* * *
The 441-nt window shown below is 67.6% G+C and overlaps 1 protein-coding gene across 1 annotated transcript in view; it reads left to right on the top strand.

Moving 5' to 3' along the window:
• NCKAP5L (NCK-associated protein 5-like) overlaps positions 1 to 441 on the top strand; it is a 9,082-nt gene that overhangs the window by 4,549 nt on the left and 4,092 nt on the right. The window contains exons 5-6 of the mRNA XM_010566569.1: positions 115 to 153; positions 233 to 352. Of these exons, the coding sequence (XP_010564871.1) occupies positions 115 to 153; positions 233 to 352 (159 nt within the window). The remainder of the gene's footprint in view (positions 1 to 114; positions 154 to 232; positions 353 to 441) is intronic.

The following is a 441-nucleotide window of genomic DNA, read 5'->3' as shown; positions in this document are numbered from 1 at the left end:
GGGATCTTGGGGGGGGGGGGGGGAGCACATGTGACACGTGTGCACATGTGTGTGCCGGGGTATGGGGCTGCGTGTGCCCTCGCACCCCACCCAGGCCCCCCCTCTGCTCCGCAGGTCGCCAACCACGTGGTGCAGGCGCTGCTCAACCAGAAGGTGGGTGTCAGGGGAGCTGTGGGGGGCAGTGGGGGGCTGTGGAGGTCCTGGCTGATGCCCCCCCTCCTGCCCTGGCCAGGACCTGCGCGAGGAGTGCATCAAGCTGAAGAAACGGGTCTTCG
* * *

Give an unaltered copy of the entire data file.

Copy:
The 441-nt window shown below is 67.6% G+C and overlaps 1 protein-coding gene across 1 annotated transcript in view; it reads left to right on the top strand.

Moving 5' to 3' along the window:
• NCKAP5L (NCK-associated protein 5-like) overlaps positions 1 to 441 on the top strand; it is a 9,082-nt gene that overhangs the window by 4,549 nt on the left and 4,092 nt on the right. The window contains exons 5-6 of the mRNA XM_010566569.1: positions 115 to 153; positions 233 to 352. Of these exons, the coding sequence (XP_010564871.1) occupies positions 115 to 153; positions 233 to 352 (159 nt within the window). The remainder of the gene's footprint in view (positions 1 to 114; positions 154 to 232; positions 353 to 441) is intronic.

The following is a 441-nucleotide window of genomic DNA, read 5'->3' as shown; positions in this document are numbered from 1 at the left end:
GGGATCTTGGGGGGGGGGGGGGGAGCACATGTGACACGTGTGCACATGTGTGTGCCGGGGTATGGGGCTGCGTGTGCCCTCGCACCCCACCCAGGCCCCCCCTCTGCTCCGCAGGTCGCCAACCACGTGGTGCAGGCGCTGCTCAACCAGAAGGTGGGTGTCAGGGGAGCTGTGGGGGGCAGTGGGGGGCTGTGGAGGTCCTGGCTGATGCCCCCCCTCCTGCCCTGGCCAGGACCTGCGCGAGGAGTGCATCAAGCTGAAGAAACGGGTCTTCG